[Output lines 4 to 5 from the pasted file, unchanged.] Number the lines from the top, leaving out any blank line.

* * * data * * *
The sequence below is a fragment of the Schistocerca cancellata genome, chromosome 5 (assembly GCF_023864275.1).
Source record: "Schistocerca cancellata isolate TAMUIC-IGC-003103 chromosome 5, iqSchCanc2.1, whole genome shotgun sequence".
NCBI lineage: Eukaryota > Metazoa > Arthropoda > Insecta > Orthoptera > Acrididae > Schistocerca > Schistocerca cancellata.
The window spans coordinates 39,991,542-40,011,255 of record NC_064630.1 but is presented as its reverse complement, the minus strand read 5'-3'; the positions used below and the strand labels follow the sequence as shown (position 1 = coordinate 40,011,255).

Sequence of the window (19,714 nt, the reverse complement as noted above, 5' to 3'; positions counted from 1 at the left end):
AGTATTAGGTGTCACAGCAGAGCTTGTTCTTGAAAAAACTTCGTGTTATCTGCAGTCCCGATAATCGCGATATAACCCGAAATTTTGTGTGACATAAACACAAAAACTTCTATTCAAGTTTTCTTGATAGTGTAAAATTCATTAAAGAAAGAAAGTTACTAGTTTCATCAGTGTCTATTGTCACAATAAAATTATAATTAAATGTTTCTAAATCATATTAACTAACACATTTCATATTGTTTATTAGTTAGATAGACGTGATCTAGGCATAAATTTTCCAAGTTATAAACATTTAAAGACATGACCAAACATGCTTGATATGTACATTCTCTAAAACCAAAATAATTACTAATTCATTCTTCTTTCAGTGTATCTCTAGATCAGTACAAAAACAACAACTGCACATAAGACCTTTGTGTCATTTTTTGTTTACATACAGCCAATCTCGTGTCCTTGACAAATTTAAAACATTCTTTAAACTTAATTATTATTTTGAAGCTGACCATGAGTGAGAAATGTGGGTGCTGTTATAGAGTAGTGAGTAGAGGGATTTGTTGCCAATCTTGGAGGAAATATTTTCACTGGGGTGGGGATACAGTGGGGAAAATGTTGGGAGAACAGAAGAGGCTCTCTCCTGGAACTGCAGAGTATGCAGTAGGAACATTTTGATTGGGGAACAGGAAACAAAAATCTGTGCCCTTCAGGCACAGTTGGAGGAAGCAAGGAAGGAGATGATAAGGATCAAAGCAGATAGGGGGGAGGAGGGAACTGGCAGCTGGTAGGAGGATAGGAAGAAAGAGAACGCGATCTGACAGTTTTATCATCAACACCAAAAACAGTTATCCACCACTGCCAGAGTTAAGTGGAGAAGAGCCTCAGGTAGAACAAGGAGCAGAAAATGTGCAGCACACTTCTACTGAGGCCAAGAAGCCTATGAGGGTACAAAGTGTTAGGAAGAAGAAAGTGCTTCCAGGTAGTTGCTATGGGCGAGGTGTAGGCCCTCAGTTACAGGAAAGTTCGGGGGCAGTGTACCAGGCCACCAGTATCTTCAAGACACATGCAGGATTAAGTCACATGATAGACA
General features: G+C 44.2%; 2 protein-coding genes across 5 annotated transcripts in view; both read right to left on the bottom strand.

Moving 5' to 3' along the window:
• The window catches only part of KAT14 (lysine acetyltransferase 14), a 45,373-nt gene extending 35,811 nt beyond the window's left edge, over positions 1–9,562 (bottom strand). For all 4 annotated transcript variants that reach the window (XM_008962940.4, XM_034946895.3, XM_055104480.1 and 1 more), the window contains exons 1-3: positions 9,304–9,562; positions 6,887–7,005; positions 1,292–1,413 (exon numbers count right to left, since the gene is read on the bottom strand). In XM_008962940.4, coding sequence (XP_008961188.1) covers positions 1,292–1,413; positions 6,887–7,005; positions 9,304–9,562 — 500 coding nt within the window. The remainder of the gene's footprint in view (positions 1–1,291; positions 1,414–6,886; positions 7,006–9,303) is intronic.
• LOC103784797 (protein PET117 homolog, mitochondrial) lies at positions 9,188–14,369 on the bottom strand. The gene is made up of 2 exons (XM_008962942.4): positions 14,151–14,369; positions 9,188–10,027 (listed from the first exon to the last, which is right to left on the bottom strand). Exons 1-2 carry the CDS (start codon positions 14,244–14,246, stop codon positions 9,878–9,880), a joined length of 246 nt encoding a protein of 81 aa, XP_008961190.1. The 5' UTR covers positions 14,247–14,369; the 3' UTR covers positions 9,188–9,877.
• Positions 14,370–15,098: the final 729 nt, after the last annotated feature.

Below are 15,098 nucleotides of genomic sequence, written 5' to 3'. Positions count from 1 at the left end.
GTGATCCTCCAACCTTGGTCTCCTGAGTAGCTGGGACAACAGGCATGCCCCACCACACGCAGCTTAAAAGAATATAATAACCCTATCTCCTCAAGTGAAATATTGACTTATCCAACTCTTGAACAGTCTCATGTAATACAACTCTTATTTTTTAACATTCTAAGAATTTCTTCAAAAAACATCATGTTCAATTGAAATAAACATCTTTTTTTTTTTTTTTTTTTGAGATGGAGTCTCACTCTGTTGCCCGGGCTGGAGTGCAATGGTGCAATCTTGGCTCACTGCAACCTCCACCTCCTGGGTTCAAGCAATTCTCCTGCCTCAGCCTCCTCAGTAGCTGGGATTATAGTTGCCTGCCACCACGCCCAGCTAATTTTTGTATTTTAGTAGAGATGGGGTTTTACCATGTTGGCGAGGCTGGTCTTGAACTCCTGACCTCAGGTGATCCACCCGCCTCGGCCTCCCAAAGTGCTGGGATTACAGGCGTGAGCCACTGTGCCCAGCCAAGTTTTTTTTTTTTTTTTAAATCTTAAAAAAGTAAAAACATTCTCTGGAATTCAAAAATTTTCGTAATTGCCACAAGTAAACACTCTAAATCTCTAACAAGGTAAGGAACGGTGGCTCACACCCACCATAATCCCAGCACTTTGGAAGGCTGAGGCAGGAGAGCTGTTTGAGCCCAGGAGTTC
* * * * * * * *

The window spans coordinates 39,991,542-40,011,255 of record NC_064630.1 but is presented as its reverse complement, the minus strand read 5'-3'; the positions used below and the strand labels follow the sequence as shown (position 1 = coordinate 40,011,255).

Sequence of the window (19,714 nt, the reverse complement as noted above, 5' to 3'; positions counted from 1 at the left end):